Phillip’s landing on 26 January is officially celebrated as Australia Day and unofficially as Survival Day. The implicit white suprematism of conquest has polarised into a jingoistic affair with the extremist riots at Cronulla Beach in December 2005 and on-going affrays to Australia Day ignited by toxic anti-refugee ‘border protection’ political stirring. Cronulla’s symbolic white sand/white Australia image gave vicious scenes of racial terror a global reach beyond a few days in the local media. In response to the sharp growth in nationalism and political acts expressing a neo-imperialist disregard for the independence and autonomy of peoples and places, many Australian artists have turned to the symbolism of the First Encounter. For examples of artists working on racism and refugee policy see exhibition catalogues Border Panic Reader, Performance Space, 2002, ed., Cassi Plate, and Lucky Country (still different), Hazelhurst Art Gallery, 2007, ed., Ron and George Adams. The echoing question about strategies to reclaim history is rephrased in the context of Ace Bourke’s research exhibition Lines in the Sand: Botany Bay Stories from 1770 (at Hazelhurst Art Gallery, 2008). My work, like that of the many artists in Lines in the Sand, is attentive to the two civilizations meeting at this line.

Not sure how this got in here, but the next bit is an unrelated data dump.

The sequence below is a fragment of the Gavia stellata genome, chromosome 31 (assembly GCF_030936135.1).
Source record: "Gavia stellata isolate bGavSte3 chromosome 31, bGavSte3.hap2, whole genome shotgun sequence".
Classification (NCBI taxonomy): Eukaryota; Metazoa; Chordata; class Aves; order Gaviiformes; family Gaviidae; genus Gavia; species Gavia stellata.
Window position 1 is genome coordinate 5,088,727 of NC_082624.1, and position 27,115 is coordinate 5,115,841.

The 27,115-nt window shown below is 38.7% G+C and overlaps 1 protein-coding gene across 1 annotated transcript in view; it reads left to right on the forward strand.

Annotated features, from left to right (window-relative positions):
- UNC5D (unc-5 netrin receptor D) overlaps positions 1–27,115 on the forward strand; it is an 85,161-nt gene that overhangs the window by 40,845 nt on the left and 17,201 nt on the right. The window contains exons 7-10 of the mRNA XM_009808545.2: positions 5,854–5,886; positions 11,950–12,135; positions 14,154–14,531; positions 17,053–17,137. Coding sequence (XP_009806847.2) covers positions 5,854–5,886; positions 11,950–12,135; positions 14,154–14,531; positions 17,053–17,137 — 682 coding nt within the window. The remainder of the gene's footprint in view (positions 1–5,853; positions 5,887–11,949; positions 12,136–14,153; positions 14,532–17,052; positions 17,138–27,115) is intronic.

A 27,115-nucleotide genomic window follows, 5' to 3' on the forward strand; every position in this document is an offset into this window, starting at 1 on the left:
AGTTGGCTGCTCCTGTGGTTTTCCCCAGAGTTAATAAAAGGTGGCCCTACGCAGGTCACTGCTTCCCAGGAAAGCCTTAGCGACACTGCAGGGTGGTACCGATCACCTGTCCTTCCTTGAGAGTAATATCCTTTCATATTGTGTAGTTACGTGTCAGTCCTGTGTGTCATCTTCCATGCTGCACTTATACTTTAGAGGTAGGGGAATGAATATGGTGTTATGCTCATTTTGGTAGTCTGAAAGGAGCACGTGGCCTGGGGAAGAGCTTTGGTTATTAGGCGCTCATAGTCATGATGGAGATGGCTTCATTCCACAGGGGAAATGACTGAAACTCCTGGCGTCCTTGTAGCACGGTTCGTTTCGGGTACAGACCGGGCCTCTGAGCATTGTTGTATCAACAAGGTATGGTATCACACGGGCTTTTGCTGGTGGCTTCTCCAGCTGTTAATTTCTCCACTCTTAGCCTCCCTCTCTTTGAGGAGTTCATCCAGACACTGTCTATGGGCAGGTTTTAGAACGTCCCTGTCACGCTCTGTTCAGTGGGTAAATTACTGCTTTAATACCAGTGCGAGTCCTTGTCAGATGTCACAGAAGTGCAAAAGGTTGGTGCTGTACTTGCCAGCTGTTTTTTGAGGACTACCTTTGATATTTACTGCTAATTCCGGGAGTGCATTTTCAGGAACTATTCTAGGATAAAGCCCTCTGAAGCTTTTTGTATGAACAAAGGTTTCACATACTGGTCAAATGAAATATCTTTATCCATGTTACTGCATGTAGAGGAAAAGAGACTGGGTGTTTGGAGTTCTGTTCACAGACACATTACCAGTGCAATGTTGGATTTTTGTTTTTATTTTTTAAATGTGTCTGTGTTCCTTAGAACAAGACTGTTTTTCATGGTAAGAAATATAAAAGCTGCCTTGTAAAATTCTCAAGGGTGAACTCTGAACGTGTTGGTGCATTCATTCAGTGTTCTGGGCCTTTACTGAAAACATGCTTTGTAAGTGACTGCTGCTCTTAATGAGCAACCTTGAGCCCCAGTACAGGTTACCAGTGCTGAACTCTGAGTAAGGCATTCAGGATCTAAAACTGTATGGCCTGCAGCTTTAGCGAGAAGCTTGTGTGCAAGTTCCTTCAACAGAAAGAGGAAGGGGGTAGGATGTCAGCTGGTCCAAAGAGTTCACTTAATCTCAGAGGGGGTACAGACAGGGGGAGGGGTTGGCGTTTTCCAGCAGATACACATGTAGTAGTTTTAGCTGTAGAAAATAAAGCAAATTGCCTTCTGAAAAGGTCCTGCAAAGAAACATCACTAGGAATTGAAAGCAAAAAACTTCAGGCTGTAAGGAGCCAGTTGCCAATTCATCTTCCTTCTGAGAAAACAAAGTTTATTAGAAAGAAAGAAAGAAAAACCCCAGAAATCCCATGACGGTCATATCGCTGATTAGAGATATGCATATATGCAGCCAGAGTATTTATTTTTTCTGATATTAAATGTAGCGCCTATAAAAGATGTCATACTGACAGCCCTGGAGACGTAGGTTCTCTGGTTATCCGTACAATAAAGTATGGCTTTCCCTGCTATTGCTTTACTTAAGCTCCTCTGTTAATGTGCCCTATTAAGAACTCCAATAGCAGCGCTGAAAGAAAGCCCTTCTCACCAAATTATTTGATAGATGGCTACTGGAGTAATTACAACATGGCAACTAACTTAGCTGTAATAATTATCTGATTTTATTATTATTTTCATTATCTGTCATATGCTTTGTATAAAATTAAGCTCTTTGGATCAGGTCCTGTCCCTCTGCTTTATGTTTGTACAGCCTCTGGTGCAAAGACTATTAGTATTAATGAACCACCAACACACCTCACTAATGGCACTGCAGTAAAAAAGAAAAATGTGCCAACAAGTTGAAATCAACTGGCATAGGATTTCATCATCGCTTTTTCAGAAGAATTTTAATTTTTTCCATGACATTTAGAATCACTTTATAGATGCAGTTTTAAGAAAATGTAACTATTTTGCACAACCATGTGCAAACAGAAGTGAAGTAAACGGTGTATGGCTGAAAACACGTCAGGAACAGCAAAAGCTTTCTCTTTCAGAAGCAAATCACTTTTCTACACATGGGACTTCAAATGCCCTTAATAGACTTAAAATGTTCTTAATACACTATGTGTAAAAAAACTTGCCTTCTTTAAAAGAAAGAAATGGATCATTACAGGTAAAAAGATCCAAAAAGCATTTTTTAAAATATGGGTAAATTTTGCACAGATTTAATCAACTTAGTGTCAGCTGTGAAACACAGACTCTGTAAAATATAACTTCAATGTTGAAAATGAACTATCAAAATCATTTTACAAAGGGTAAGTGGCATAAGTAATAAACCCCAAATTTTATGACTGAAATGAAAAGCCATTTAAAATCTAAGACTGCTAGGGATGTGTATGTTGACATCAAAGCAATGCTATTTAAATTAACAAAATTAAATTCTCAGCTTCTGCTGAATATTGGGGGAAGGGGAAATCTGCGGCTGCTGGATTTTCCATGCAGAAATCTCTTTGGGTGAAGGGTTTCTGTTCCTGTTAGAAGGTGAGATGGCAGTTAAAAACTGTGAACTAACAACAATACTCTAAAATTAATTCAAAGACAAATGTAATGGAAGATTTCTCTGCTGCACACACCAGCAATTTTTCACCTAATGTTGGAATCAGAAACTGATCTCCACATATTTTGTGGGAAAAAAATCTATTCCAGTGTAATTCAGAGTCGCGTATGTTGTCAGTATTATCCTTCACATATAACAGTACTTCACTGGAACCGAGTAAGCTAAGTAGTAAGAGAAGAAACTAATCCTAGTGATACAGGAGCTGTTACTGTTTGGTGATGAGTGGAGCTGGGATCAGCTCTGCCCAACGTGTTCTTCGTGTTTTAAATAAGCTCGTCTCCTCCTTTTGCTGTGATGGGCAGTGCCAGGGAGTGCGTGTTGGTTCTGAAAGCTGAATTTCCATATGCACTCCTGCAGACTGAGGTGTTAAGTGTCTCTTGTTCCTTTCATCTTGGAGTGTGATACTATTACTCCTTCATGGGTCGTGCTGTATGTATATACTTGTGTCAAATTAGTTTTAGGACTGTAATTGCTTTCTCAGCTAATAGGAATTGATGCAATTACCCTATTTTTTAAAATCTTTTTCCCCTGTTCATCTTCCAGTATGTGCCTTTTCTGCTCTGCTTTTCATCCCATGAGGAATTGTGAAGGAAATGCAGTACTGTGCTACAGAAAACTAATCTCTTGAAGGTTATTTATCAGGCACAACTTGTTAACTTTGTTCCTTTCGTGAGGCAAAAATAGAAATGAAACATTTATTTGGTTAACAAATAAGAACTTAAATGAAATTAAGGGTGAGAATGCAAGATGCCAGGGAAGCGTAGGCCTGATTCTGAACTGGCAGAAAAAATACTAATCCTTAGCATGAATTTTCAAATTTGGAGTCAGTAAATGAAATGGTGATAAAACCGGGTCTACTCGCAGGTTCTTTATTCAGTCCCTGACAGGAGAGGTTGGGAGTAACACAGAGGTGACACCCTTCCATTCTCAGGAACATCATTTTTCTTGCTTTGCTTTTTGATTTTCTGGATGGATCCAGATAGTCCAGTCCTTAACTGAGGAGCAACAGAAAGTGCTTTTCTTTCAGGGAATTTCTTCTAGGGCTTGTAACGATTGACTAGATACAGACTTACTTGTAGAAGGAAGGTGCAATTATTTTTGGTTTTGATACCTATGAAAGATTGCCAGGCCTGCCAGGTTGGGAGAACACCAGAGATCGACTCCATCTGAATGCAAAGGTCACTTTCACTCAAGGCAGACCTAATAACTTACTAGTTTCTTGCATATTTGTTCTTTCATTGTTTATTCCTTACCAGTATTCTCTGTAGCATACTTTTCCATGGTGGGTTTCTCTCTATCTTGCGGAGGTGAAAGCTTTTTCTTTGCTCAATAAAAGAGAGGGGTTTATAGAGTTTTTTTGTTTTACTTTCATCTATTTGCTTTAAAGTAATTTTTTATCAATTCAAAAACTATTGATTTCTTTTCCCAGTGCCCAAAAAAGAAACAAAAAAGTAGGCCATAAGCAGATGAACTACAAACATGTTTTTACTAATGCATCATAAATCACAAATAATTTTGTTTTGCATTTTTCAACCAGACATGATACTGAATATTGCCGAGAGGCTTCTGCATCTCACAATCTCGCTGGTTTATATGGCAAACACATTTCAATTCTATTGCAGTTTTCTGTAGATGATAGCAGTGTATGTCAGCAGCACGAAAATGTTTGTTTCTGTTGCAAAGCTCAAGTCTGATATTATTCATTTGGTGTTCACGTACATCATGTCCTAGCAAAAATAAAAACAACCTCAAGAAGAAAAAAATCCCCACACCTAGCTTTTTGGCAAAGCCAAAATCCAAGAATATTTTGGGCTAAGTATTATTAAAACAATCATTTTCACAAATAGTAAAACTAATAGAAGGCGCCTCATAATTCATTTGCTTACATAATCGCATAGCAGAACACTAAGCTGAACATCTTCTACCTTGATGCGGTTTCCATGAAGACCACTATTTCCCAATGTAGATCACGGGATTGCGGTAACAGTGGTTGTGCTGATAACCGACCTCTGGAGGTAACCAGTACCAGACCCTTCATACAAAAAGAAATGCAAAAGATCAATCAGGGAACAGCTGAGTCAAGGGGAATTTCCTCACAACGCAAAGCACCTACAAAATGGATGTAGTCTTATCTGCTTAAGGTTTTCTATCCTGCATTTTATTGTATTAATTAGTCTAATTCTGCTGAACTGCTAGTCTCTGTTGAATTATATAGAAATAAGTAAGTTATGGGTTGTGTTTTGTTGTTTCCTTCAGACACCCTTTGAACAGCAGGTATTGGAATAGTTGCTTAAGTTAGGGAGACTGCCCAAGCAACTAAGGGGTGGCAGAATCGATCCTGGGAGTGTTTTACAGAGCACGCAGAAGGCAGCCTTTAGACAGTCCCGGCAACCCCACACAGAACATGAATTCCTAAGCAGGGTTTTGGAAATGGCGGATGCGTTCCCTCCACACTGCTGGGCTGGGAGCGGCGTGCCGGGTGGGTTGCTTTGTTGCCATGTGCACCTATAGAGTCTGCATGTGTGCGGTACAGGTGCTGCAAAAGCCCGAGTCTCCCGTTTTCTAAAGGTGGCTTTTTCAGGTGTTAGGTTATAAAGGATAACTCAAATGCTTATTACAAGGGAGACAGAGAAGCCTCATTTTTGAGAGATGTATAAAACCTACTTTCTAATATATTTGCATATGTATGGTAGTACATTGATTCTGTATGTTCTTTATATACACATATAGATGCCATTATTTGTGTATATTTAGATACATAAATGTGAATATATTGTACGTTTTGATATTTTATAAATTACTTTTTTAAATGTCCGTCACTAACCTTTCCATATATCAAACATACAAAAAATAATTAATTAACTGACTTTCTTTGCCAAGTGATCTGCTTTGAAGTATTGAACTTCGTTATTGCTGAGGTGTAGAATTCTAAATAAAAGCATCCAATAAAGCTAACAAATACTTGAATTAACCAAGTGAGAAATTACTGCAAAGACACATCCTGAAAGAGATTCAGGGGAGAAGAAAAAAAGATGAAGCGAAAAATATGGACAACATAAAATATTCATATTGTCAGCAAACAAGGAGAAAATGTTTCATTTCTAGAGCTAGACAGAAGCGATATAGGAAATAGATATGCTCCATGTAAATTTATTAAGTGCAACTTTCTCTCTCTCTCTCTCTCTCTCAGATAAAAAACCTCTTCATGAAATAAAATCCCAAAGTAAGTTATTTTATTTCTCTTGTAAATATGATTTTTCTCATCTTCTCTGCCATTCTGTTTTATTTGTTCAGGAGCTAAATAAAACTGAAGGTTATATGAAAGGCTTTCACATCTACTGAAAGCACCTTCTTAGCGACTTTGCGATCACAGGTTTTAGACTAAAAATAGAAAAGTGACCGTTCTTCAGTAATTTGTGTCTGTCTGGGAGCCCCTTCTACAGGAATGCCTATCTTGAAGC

Two museums commemorate First Contact at Botany Bay. Both museums include researched displays of Aboriginal history pre-contact, but there is no monument to Aboriginal history or consideration of the effects of the white invasion. Cook’s Landing Place and Museum at Kurnell is run by National Parks and Wildlife and at La Perouse there is a museum devoted to the French explorer Jean-Francois de Galaup, Comte de Laperouse at the site of his 1788 landing, five days after Phillip and the First Fleet. Journalist John Pilger dramatically highlighted the lack of Native voice and commemorative presence in the book and video Secret Country: The First Australians Fight Back (1985). Writer Bruce Dawe similarly asks in the poem For the Other Fallen, “You fought here for your country./ Where are your monuments?”